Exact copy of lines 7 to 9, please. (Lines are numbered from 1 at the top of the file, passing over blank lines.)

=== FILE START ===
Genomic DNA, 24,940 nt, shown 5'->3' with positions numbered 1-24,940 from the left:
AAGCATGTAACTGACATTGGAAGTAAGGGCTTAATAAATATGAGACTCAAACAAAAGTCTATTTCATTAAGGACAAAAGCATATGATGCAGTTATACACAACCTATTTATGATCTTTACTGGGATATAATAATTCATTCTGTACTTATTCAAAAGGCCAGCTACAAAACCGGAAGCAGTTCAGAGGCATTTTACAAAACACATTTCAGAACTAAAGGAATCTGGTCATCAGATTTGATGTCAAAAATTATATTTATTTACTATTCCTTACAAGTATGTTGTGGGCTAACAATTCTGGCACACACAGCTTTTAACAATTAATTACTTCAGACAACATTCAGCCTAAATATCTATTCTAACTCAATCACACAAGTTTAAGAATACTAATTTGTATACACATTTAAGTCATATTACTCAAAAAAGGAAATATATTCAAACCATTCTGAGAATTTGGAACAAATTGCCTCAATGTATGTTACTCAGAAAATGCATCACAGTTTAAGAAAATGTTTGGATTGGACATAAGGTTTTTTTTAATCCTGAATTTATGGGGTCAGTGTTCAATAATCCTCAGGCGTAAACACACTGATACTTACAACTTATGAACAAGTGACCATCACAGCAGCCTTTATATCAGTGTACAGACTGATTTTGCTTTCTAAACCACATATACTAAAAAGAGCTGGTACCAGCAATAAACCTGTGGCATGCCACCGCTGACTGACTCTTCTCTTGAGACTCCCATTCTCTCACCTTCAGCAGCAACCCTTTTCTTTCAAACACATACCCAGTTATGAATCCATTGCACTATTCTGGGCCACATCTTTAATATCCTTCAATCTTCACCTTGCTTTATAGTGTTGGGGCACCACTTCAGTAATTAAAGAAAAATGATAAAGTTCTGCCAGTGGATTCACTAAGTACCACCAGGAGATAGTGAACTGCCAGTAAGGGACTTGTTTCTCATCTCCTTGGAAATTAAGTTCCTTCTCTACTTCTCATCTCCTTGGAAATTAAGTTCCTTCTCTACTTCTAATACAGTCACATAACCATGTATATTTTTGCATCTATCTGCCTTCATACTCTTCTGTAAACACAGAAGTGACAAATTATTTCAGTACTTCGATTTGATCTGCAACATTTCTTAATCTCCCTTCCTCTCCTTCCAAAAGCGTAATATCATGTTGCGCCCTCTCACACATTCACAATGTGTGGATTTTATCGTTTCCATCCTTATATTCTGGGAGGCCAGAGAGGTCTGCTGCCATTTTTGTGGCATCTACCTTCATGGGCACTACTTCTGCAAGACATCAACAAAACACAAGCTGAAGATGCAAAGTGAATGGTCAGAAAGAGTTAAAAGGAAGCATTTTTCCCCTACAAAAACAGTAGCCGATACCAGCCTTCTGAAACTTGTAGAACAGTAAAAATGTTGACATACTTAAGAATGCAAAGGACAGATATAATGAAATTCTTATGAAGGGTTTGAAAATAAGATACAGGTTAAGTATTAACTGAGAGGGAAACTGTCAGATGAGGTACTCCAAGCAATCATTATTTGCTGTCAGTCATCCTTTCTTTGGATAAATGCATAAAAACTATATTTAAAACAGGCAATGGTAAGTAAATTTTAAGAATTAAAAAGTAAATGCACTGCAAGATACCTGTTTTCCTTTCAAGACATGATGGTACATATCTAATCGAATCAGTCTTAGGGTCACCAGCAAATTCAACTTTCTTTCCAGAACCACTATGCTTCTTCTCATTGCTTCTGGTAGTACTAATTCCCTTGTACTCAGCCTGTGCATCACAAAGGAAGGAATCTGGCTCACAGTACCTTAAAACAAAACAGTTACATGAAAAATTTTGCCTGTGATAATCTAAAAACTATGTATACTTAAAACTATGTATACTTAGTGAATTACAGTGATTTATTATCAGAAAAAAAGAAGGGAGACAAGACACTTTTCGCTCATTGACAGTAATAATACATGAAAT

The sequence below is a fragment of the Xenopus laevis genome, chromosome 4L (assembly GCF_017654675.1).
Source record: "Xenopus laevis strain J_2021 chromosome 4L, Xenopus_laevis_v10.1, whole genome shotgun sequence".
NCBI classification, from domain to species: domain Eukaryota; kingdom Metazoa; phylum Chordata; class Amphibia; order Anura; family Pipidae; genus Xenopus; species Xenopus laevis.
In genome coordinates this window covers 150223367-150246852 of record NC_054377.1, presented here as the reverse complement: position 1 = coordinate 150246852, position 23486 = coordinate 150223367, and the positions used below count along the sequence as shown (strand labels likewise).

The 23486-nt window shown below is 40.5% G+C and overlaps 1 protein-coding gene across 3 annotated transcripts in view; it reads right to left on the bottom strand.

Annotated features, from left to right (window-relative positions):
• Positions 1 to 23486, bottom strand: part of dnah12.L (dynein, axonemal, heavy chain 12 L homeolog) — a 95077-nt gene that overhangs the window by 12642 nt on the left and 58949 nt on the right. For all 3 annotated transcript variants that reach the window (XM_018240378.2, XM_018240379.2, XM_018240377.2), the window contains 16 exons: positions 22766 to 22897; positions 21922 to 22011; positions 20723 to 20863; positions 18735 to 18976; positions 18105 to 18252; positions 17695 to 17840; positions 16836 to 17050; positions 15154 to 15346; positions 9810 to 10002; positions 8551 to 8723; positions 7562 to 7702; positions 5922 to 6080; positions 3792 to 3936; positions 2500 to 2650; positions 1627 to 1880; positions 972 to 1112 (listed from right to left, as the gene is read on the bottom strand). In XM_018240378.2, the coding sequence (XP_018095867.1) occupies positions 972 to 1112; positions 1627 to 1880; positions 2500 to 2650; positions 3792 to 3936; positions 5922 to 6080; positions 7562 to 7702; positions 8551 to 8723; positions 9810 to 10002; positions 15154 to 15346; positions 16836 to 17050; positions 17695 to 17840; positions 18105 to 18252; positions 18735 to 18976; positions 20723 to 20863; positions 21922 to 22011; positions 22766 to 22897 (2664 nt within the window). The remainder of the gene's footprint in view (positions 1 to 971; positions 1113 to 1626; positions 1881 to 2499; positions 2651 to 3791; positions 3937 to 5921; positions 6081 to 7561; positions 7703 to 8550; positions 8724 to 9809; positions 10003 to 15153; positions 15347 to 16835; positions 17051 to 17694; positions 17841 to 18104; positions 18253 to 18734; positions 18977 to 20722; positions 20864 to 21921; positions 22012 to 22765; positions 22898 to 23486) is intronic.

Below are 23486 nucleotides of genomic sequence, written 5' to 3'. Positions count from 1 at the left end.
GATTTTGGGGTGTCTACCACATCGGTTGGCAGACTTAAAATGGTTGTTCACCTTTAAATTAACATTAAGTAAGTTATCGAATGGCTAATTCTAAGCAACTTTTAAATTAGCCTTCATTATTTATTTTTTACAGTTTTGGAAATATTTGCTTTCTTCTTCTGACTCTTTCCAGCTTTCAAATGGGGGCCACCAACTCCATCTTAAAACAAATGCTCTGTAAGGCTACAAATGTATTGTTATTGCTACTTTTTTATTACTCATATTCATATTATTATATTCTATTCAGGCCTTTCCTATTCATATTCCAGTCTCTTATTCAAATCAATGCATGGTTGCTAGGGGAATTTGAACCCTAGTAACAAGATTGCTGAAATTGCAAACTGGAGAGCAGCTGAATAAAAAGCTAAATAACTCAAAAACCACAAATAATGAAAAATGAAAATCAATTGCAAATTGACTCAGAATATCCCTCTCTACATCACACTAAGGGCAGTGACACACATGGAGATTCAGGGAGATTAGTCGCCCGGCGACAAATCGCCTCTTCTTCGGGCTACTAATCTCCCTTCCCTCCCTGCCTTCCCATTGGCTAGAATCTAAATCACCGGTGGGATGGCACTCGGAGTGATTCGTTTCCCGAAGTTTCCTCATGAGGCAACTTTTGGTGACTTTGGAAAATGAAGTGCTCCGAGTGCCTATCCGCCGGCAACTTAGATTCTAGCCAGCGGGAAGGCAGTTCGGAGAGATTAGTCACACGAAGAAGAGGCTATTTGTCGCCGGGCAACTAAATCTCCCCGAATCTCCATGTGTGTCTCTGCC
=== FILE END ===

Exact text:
The 23486-nt window shown below is 40.5% G+C and overlaps 1 protein-coding gene across 3 annotated transcripts in view; it reads right to left on the bottom strand.

Annotated features, from left to right (window-relative positions):
• Positions 1 to 23486, bottom strand: part of dnah12.L (dynein, axonemal, heavy chain 12 L homeolog) — a 95077-nt gene that overhangs the window by 12642 nt on the left and 58949 nt on the right. For all 3 annotated transcript variants that reach the window (XM_018240378.2, XM_018240379.2, XM_018240377.2), the window contains 16 exons: positions 22766 to 22897; positions 21922 to 22011; positions 20723 to 20863; positions 18735 to 18976; positions 18105 to 18252; positions 17695 to 17840; positions 16836 to 17050; positions 15154 to 15346; positions 9810 to 10002; positions 8551 to 8723; positions 7562 to 7702; positions 5922 to 6080; positions 3792 to 3936; positions 2500 to 2650; positions 1627 to 1880; positions 972 to 1112 (listed from right to left, as the gene is read on the bottom strand). In XM_018240378.2, the coding sequence (XP_018095867.1) occupies positions 972 to 1112; positions 1627 to 1880; positions 2500 to 2650; positions 3792 to 3936; positions 5922 to 6080; positions 7562 to 7702; positions 8551 to 8723; positions 9810 to 10002; positions 15154 to 15346; positions 16836 to 17050; positions 17695 to 17840; positions 18105 to 18252; positions 18735 to 18976; positions 20723 to 20863; positions 21922 to 22011; positions 22766 to 22897 (2664 nt within the window). The remainder of the gene's footprint in view (positions 1 to 971; positions 1113 to 1626; positions 1881 to 2499; positions 2651 to 3791; positions 3937 to 5921; positions 6081 to 7561; positions 7703 to 8550; positions 8724 to 9809; positions 10003 to 15153; positions 15347 to 16835; positions 17051 to 17694; positions 17841 to 18104; positions 18253 to 18734; positions 18977 to 20722; positions 20864 to 21921; positions 22012 to 22765; positions 22898 to 23486) is intronic.